Foreign travel advice

Burundi

Important COVID-19 travel guidance

The Foreign, Commonwealth & Development Office currently advises British nationals against all but essential international travel. Travel to some countries and territories is currently exempted.

This advice is being kept under constant review. Travel disruption is still possible and national control measures may be brought in with little notice, so check our travel guidance.

Summary

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The following advice for Burundi remains in place:

The Foreign, Commonwealth & Development Office (FCDO) advise against all travel to:

  • Cibitoke and Bubanza provinces
  • areas of Bujumbura Rural province west of the Rusizi river towards the Democratic Republic of Congo border, with the exception of the Rusizi Delta Nature Reserve
  • the road north of Bujumbura airport towards Cibitoke
  • the main road running west from Kayanza through the Kibira National Park
  • Ruvubu National Park

The FCDO advise against all but essential travel to:

  • the rest of Burundi

The FCDO’s advice against all but essential travel to Bujumbura does not include airside transit through Bujumbura International Airport.

Travel to Burundi is subject to entry restrictions

  • Borders are closed, with limited exceptions, though land borders reopened from 1 August
  • Visitors to Burundi must get a visa before travel, via any Burundian diplomatic mission. The Burundian authorities currently will not issue new visas due to the COVID-19 Pandemic.
  • If you’re eligible for entry, all travellers must have proof of a negative COVID-19 test issued in the last 72 hours. All travellers must then spend 72 hours in quarantine while awaiting the results of a COVID-19 test taken on arrival in Burundi. If any passenger on your flight tests positive, all passengers from that flight will be placed into quarantine for 14 days.

See Entry requirements for more information before you plan to travel.

Preparing for your return journey to the UK

If you’re returning to the UK from overseas, you will need to:

Check our advice on foreign travel during the coronavirus (COVID-19) pandemic and sign up for email alerts for this travel advice.

If you’re planning travel to Burundi, find out what you need to know about coronavirus there in the Coronavirus section.

During the COVID-19 pandemic, it is more important than ever to get travel insurance and check it provides sufficient cover. See the FCDO’s guidance on foreign travel insurance.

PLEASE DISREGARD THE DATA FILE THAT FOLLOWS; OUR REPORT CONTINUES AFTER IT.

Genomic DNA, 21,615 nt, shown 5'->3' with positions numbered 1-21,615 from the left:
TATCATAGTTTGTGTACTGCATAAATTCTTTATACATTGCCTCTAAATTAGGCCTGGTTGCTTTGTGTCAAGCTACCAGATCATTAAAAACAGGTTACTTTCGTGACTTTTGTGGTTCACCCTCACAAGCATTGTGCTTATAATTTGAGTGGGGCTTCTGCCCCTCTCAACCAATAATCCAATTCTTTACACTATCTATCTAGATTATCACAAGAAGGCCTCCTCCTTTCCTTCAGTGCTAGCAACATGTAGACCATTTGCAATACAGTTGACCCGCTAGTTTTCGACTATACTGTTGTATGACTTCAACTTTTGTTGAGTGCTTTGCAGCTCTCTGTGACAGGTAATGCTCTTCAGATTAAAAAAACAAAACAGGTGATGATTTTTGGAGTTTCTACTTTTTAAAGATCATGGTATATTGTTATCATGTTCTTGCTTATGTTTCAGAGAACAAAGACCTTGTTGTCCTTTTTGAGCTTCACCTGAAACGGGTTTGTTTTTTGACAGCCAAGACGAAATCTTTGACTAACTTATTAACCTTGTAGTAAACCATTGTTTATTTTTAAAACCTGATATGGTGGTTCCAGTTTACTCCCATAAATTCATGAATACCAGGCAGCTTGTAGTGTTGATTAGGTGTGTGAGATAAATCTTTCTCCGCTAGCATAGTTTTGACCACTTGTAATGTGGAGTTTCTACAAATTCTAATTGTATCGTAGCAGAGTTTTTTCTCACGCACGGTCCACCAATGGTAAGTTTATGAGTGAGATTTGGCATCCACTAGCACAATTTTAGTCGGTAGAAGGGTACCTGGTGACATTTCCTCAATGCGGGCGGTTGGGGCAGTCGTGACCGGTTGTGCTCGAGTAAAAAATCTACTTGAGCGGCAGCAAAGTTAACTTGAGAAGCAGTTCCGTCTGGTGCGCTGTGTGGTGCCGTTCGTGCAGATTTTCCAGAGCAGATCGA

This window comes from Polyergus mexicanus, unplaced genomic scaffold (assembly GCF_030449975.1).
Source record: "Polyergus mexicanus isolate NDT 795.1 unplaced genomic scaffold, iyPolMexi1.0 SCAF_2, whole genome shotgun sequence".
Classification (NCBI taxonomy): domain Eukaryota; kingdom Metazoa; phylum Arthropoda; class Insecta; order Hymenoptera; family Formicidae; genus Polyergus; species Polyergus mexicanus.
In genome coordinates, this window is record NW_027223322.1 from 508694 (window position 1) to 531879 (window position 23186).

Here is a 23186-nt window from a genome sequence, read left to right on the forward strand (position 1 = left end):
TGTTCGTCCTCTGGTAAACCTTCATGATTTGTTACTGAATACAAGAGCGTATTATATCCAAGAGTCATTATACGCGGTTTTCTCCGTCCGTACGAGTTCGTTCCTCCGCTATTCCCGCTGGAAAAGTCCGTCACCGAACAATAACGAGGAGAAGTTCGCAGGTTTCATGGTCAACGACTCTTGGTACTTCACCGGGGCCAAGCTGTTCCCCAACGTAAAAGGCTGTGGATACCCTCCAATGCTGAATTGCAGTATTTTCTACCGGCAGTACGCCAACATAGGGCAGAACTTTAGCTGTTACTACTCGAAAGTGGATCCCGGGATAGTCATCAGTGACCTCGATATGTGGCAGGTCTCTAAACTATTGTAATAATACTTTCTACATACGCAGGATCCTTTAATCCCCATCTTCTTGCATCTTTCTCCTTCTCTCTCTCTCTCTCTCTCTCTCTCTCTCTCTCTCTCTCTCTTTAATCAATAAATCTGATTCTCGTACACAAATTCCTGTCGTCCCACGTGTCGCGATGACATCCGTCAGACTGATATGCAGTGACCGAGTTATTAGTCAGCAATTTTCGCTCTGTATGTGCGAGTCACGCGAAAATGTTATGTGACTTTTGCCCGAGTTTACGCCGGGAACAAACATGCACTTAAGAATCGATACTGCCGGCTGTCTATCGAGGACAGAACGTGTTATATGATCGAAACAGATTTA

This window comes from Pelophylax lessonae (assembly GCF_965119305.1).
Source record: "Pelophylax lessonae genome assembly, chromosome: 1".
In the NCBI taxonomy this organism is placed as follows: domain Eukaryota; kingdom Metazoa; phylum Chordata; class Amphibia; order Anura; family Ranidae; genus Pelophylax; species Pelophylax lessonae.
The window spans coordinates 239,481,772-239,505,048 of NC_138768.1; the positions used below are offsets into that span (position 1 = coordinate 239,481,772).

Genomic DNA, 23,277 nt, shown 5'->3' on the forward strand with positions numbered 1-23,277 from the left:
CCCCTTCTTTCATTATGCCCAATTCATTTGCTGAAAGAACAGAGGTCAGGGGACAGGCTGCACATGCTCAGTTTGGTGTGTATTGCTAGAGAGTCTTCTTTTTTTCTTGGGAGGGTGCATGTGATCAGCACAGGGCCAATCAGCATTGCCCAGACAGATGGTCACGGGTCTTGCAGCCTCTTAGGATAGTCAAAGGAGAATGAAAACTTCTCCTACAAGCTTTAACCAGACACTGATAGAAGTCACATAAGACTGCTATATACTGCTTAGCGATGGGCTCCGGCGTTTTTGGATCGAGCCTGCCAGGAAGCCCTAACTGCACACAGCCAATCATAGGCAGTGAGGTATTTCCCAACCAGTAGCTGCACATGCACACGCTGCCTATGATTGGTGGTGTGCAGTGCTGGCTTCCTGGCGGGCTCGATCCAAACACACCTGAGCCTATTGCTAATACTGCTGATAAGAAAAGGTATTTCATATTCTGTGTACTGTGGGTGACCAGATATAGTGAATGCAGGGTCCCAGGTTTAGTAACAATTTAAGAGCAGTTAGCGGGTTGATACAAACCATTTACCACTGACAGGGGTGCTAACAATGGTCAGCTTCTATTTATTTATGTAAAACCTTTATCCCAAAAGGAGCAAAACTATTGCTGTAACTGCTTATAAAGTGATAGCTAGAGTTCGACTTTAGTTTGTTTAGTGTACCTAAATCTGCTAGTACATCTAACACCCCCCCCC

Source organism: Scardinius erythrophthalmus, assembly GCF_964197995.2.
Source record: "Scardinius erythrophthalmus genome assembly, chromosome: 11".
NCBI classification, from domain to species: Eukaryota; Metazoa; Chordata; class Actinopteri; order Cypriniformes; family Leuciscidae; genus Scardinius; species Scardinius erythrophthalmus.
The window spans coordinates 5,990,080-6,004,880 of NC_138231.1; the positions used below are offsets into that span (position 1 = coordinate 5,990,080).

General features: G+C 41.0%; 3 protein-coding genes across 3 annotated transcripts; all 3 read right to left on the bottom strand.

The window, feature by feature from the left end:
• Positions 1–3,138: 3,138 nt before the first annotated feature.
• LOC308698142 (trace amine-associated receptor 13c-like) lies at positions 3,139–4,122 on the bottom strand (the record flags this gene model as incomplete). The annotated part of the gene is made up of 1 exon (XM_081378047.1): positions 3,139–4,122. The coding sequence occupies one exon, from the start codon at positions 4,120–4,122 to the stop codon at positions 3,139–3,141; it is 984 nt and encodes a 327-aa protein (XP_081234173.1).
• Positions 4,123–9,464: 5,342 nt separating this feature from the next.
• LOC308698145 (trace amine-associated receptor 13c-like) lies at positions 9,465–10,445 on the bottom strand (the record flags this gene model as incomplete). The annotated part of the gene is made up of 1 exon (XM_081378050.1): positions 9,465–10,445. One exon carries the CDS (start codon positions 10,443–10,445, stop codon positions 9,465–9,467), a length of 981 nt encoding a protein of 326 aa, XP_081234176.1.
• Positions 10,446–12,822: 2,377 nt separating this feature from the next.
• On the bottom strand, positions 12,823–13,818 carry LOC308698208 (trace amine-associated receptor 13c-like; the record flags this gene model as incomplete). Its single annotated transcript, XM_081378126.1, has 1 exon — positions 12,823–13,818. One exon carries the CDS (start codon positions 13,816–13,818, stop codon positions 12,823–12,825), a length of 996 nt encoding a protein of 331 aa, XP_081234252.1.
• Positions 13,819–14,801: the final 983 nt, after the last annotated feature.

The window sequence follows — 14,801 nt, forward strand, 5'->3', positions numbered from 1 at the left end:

You should avoid all large gatherings and remain vigilant at all times given health (COVID-19) risks.

Violent incidents continue to be reported across the country. You should limit your movements, avoid large gatherings and remain vigilant at all times.

In Bujumbura you should avoid areas which have previously experienced violence. In particular Kanyosha, Musaga, Mutakura, Kamenge, Cibitoke, Bwiza, Ngagara, Nyakabiga.

Avoid travelling by road outside Bujumbura after dark. This is due to the security situation and road safety concerns.

The security situation near the border with the Democratic Republic of Congo (DRC) and Rwanda remains unstable, and there have been armed attacks. If you are travelling near the border with the Democratic Republic of Congo (DRC) or Rwanda, you should be aware of the risk of attacks. You should exercise caution and keep up to date with developments on the current situation, including via local media and this travel advice. See Local travel

There are limited facilities up country with little French spoken, and limited infrastructure. Make sure you’re as well prepared and self-sufficient as possible. See Road travel

Consular support is not available from the British government in Burundi. However, the British High Commission in Kigali, Rwanda can provide consular support to British nationals. The Belgian Embassy in Burundi is also able to provide consular assistance to British nationals. All visitors or long term residents should register with the Belgian Embassy. See Consular assistance

There’s a high risk of street crime. There have been incidents of armed burglary, sometimes targeting foreign exchange offices and banks. See Crime

Terrorist attacks in Burundi can’t be ruled out. Al Shabaab has made public threats against Burundi because of its support to the African Union peacekeeping mission in Somalia. See Terrorism.

Since 2015, there have been sporadic grenade and arson attacks. None of these attacks target foreigners.

A long running cholera epidemic in Burundi (including Bujumbura) has caused several fatalities. You should take necessary precautions and seek urgent medical attention if you become unwell. See Health